Norwich Terrier Breed Summary
Energetic, Loving, Playful, Happy and Active
These dogs are one of the smallest working breed of Terriers and were named after the county that they were developed in, Norwich! They look very similar in appearance to the Norfolk Terriers though there is one slight difference as this breed have priced ears as opposed to dropped ones.
They used to be a very popular breed, both as a working dog and family pet but they have fallen out of favor recently.
|Kennel Club Group||Terrier|
|Lifespan||12 - 16 Years|
|Height (at the withers)||Males and Females 10in|
|Weight||Males and Females 12lb|
|Coat||Coats are Double with the Topcoat being Wiry, Hard, Straight and Closer Lying. The Undercoat is Softer and Denser|
|Color||Black & Tan, Grizzle, Red, Red Grizzle, Red Wheaten, Wheaten|
|Common health issues||Primary lens luxation (PLL), Cataracts, Epileptoid cramping syndrome, Upper airway syndrome, Patellar luxation, Heart murmurs|
Norwich Terriers are known for being incredibly energetic and active, this means they need plenty of physical and mental stimulation in order to stop them from being bored, which may result in them digging up your garden or excessive baking. They get on extremely well with other humans, including strangers and children as well as lots of different animals, as long as they have been socialized properly. They never act out aggressively and are overall very happy, which is what makes them such an excellent choice for a family pet.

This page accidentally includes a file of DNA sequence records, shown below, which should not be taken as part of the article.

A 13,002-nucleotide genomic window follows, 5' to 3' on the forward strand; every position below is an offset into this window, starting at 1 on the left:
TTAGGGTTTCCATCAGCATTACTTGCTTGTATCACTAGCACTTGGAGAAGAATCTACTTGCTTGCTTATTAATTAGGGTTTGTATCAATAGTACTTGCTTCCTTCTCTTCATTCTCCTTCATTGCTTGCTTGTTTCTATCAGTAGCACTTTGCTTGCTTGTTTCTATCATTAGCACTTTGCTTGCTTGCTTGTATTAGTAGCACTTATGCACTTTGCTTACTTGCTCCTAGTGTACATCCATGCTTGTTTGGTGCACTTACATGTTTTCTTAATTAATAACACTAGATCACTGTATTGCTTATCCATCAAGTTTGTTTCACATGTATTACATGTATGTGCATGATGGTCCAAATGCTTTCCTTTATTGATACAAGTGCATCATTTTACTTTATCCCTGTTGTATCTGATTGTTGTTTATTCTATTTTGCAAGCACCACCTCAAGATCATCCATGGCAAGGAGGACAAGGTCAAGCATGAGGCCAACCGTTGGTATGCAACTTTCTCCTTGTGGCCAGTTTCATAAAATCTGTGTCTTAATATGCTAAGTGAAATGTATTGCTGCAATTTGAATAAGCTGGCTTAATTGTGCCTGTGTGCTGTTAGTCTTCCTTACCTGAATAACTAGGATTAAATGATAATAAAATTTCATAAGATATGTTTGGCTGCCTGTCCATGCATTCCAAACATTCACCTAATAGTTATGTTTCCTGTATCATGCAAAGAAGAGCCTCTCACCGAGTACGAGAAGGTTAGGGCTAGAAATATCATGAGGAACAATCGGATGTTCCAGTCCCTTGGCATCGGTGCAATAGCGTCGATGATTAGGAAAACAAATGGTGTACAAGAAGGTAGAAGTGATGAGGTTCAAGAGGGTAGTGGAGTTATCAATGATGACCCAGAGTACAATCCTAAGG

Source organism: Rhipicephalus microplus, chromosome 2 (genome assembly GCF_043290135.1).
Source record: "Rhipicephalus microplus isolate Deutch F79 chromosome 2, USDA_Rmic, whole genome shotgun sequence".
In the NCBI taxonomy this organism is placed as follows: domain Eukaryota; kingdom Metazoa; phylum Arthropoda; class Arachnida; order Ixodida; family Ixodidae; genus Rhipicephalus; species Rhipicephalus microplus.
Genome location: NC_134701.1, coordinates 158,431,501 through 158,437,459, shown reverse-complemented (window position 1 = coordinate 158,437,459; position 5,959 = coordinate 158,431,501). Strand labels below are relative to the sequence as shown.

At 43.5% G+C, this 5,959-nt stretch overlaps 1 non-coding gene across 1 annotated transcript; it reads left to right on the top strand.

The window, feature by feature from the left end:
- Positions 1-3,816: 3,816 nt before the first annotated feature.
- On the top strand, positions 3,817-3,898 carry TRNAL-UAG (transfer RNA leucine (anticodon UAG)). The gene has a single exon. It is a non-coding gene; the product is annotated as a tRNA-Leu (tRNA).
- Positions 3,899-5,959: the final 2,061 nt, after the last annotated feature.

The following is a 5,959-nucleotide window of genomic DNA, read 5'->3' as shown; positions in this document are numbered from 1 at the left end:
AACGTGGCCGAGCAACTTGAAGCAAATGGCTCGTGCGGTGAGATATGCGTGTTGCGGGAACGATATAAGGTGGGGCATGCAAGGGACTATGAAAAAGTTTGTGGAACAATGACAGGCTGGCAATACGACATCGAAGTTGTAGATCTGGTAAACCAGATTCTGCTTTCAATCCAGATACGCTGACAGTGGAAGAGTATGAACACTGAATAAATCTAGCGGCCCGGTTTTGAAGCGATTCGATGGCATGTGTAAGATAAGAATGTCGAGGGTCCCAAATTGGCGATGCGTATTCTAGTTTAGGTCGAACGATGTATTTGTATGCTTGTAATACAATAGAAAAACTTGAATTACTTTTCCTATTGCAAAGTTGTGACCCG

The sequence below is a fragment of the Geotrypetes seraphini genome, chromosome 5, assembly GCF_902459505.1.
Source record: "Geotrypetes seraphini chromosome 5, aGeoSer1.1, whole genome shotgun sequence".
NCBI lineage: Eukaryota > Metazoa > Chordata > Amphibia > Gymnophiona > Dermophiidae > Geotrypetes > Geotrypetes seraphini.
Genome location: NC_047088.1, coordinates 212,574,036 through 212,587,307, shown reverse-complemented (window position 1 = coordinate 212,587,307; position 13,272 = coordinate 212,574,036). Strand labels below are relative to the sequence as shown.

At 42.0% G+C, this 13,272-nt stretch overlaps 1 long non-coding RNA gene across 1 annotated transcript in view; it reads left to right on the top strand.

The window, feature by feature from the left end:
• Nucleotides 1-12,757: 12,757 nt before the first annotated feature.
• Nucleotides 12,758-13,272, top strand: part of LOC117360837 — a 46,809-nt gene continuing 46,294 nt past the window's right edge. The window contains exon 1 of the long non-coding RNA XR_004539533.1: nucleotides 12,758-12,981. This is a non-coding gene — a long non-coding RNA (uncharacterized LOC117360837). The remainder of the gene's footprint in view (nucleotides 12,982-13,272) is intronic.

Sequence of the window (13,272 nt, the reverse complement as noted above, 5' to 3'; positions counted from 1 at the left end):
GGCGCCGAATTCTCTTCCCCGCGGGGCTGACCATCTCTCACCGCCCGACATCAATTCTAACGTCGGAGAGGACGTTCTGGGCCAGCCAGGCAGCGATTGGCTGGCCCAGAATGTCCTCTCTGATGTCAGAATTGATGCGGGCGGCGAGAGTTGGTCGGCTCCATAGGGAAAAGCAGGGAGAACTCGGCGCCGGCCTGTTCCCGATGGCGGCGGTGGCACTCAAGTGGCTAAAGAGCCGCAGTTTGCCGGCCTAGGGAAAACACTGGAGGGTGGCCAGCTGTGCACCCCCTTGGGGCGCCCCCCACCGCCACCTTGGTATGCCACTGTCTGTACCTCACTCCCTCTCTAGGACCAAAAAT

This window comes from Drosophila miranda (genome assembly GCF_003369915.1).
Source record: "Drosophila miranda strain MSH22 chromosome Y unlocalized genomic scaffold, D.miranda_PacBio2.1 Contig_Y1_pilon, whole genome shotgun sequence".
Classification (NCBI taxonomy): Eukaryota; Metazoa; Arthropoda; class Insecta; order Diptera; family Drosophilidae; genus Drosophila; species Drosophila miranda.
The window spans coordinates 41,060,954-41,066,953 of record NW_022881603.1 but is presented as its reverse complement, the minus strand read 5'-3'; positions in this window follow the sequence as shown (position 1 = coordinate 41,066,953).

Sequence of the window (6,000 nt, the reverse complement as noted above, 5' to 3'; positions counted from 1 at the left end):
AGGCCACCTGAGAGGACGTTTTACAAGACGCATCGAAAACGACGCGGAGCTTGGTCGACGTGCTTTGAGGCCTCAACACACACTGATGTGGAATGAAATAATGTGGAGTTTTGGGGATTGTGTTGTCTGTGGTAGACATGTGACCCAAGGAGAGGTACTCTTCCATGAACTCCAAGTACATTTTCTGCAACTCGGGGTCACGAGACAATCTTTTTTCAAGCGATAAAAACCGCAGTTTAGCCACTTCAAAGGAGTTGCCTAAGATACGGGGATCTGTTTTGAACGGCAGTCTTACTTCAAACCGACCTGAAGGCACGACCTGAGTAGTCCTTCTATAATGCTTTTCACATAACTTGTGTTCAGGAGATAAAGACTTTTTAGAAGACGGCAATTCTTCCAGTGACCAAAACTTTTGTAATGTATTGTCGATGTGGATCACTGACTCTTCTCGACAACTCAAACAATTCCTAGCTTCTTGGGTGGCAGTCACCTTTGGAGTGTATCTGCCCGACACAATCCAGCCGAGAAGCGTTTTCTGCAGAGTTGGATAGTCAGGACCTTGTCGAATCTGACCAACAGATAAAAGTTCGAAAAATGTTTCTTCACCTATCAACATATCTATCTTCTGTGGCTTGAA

The Norwich is famously associated with Cambridge University, where, in the 1870's and ’80's, Norwich ownership became a fad among undergraduates. The students acquired the dogs as pets and dorm-room ratters from a livery stable on nearby Trumpington Street, and the breed became known as Trumpington Terriers. One of these dogs, named Rags, came into the possession of a stable yard owner in the town of Norwich. Rags was bred, sired several litters of admirable quality, as is today considered the granddaddy of today’s Norwich.
The breed’s American history began in 1914, when a Brit named Frank “Roughrider” Jones utilized descendants of Rags to breed a dog named Willum. Willum was exported to Philadelphia, where he became the breed’s cornerstone sire in the United States. So closely was Roughrider Jones associated with these cheerful, prick-eared terriers that the breed came to be known among American fanciers as the Jones Terrier. Long after the breed was recognized by the English and American kennel clubs in the 1930's as the Norwich Terrier, American breed devotees referred to their charming little dogs as Jones Terriers.
Norwich and Norfolk terriers are so closely related that the AKC did not recognize them as separate breeds until 1979. Perhaps the Norwich with the highest pop-culture profile of recent times was Winky, from the movie “Best in Show,” who was played by a real-life show champion.